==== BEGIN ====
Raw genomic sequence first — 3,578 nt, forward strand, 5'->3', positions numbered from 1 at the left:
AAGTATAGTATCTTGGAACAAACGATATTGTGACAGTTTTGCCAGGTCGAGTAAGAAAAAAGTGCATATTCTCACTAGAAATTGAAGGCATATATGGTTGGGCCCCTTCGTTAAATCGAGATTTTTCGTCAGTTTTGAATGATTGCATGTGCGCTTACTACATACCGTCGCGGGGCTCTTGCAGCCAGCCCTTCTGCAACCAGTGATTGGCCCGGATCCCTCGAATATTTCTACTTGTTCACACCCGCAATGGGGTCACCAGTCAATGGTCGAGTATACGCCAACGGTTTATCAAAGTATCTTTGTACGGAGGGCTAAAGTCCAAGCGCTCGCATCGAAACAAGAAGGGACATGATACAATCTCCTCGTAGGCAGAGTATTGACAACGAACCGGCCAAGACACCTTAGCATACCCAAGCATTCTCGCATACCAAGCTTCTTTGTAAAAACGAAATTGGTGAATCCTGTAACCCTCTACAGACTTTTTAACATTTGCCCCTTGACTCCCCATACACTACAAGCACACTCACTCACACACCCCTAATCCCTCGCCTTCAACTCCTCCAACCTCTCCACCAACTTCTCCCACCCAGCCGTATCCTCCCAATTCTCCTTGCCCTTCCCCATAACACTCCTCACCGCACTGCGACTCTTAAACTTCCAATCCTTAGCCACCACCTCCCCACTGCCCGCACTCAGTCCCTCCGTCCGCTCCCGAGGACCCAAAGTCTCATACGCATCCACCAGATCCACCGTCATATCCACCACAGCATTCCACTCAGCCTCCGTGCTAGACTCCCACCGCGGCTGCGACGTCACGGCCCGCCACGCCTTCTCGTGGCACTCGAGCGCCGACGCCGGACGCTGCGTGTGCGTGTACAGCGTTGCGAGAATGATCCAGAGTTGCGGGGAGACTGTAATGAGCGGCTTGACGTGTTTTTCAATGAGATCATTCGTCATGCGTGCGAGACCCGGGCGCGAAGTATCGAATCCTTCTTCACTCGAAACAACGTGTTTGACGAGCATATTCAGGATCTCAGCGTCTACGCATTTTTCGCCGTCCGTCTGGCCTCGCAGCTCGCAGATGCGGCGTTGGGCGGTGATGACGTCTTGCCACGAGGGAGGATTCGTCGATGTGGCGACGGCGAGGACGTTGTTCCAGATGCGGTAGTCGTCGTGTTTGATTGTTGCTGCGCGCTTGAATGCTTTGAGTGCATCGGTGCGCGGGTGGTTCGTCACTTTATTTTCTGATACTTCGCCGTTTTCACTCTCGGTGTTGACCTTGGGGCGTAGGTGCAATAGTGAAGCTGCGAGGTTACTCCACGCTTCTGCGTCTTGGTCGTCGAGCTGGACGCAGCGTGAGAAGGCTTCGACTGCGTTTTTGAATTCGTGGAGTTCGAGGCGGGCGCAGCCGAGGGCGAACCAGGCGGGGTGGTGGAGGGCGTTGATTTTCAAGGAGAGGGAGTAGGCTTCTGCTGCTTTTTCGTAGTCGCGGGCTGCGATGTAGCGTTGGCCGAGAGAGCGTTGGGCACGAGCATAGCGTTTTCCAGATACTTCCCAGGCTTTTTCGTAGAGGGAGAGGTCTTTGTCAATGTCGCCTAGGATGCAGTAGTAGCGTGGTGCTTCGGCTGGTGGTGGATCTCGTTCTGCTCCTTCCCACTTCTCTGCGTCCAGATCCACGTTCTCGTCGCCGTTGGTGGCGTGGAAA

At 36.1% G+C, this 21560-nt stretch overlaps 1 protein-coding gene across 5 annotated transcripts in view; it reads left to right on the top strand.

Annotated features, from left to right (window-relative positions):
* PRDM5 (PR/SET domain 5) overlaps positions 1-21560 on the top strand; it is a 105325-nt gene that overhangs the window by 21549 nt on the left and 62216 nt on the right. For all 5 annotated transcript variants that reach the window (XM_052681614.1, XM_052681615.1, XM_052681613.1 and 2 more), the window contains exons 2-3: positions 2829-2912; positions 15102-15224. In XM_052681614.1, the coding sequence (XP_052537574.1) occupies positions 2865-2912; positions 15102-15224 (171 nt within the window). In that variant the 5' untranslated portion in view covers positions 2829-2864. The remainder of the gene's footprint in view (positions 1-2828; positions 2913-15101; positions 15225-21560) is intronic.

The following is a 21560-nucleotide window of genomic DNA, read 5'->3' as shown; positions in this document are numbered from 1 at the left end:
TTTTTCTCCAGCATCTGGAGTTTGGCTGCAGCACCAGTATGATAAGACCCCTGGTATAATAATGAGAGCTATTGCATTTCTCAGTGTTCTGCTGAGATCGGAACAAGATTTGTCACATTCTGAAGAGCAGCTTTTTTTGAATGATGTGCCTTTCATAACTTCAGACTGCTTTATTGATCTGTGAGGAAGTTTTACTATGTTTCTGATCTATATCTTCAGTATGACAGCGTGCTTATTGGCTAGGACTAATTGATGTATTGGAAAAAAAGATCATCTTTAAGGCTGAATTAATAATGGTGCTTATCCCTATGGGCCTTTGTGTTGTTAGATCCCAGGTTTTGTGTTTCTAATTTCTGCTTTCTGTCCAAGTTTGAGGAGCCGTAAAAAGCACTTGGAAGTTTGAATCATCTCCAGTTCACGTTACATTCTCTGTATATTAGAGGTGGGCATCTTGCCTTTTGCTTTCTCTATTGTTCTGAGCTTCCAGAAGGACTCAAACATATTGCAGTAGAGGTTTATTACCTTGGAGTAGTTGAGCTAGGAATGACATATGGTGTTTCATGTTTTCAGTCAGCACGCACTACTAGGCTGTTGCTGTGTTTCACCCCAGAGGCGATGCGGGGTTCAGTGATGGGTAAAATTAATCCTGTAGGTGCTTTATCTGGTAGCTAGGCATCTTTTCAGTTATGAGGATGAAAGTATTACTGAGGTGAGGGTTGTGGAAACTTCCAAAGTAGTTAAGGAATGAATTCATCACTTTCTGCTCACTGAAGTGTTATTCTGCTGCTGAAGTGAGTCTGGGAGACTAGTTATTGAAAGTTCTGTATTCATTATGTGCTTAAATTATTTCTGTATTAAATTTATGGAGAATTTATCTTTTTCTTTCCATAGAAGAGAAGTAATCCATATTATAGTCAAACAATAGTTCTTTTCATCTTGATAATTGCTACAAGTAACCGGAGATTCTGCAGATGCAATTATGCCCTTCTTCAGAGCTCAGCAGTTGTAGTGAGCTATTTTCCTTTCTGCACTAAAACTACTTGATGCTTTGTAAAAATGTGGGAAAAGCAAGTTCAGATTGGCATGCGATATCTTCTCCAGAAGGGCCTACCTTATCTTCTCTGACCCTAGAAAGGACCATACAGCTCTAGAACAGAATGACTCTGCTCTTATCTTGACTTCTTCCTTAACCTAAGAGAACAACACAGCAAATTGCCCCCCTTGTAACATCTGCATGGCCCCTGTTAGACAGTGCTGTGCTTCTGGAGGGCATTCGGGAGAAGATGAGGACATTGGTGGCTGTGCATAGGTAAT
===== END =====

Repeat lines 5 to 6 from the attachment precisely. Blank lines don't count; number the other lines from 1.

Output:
* PRDM5 (PR/SET domain 5) overlaps positions 1-21560 on the top strand; it is a 105325-nt gene that overhangs the window by 21549 nt on the left and 62216 nt on the right. For all 5 annotated transcript variants that reach the window (XM_052681614.1, XM_052681615.1, XM_052681613.1 and 2 more), the window contains exons 2-3: positions 2829-2912; positions 15102-15224. In XM_052681614.1, the coding sequence (XP_052537574.1) occupies positions 2865-2912; positions 15102-15224 (171 nt within the window). In that variant the 5' untranslated portion in view covers positions 2829-2864. The remainder of the gene's footprint in view (positions 1-2828; positions 2913-15101; positions 15225-21560) is intronic.

The following is a 21560-nucleotide window of genomic DNA, read 5'->3' as shown; positions in this document are numbered from 1 at the left end: